A bill was recently introduced in the New Hampshire legislature that would legalize home distilling in the state. Even if the bill passes, however, hobby distillers in the Live Free or Die state won't be able to start making spirits right away. That's because home distilling still remains illegal at the federal level, which means the Hew Hampshire law would only take effect if the feds also legalize home distilling. According to the Hobby Distiller's Association, 8 other states currently have similar laws that would allow home distilling if the feds ever give it the green light.
R Street's Jarrett Dieterle has has written about home distilling in the past and the federal efforts to legalize it:
In the aftermath of its failure to pass a health-care overhaul, Congress appears poised to turn to tax reform. While income and corporate tax rates will likely garner most of the attention, alcohol producers are also hoping for changes to booze taxes. Specifically, brewer, vintners, and distillers have been pushing on Capitol Hill for the Craft Beverage Modernization and Tax Reform Act, which would lower federal excise taxes on alcohol.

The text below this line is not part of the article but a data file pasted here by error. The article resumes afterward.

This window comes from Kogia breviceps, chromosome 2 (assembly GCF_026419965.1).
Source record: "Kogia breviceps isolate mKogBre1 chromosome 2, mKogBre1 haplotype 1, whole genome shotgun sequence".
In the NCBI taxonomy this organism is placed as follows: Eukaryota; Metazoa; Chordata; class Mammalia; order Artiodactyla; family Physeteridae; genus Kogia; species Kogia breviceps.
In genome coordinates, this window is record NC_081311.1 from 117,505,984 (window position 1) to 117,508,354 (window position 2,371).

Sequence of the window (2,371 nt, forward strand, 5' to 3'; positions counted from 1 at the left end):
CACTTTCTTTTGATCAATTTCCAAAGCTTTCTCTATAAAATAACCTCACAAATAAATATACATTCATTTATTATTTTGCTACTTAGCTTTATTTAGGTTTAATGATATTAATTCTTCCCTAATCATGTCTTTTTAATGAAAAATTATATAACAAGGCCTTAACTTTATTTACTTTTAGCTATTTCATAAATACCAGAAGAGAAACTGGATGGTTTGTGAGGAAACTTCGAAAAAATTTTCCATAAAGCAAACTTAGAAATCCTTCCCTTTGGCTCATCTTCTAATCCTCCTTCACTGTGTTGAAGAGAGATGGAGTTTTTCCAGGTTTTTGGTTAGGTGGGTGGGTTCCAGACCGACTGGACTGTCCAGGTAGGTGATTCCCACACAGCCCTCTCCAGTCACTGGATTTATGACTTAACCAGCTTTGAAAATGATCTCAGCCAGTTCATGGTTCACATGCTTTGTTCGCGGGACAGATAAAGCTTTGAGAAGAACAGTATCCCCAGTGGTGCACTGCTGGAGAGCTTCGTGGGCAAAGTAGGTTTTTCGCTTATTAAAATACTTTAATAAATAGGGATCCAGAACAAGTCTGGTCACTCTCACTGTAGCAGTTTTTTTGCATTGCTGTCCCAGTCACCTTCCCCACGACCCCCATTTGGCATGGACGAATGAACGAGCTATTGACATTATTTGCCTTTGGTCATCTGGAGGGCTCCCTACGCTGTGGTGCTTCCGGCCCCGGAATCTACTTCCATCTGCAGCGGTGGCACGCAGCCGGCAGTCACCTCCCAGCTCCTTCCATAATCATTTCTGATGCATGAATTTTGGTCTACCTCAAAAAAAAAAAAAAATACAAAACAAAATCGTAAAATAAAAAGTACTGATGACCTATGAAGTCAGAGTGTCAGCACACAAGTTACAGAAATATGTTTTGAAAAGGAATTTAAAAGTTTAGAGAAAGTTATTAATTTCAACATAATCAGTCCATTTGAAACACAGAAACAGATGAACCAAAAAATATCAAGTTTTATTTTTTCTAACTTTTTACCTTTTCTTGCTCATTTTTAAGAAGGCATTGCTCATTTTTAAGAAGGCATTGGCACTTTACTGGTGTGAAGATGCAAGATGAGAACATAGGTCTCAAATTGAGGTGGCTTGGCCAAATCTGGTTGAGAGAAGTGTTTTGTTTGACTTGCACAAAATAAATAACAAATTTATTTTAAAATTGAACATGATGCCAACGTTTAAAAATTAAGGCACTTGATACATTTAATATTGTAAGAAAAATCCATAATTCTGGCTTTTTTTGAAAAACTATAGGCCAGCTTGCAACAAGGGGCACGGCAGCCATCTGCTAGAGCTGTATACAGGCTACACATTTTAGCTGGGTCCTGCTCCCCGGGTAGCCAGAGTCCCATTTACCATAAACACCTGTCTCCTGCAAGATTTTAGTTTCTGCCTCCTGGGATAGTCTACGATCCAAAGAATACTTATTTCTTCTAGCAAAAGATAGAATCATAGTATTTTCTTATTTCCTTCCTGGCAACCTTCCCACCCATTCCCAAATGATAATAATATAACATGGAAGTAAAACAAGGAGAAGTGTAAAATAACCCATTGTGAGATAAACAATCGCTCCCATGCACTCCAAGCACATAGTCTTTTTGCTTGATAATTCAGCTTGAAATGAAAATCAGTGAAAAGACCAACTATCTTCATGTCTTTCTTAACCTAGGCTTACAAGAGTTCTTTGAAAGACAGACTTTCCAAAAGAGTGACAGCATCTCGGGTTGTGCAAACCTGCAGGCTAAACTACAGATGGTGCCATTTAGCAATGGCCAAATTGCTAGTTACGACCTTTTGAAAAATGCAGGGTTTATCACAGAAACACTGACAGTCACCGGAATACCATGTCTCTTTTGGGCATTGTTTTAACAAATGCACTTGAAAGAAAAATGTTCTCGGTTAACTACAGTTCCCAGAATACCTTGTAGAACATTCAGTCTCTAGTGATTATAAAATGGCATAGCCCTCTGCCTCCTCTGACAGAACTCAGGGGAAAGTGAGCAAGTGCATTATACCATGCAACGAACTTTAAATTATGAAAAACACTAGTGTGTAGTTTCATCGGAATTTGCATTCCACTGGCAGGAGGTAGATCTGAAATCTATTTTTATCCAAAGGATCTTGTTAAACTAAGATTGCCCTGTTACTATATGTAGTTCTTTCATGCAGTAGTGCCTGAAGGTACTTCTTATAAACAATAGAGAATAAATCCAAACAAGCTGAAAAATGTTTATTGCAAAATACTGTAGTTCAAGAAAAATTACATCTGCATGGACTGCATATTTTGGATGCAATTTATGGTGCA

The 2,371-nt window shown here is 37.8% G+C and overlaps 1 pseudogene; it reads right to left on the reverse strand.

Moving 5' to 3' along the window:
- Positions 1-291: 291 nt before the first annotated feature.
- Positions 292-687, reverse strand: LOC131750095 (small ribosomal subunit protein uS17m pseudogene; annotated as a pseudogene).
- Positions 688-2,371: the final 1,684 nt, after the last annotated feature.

Despite attracting nearly 300 co-sponsors in the House and more than 50 in the Senate, the bill has failed to get a vote in recent sessions of Congress. There’s renewed hope for the act this year—perhaps as part of a larger tax overhaul—but the current version of the bill is missing a key feature of previous iterations: the legalization of home distilling. Whereas the 2015 version of the act included a provision that would have permitted distillation of up to 24 proof gallons per year for personal consumption, that provision has been stripped from the new version of the bill.
Dieterle points out that home brewing and winemaking is already legal and argues that home distilling should be too (full article here).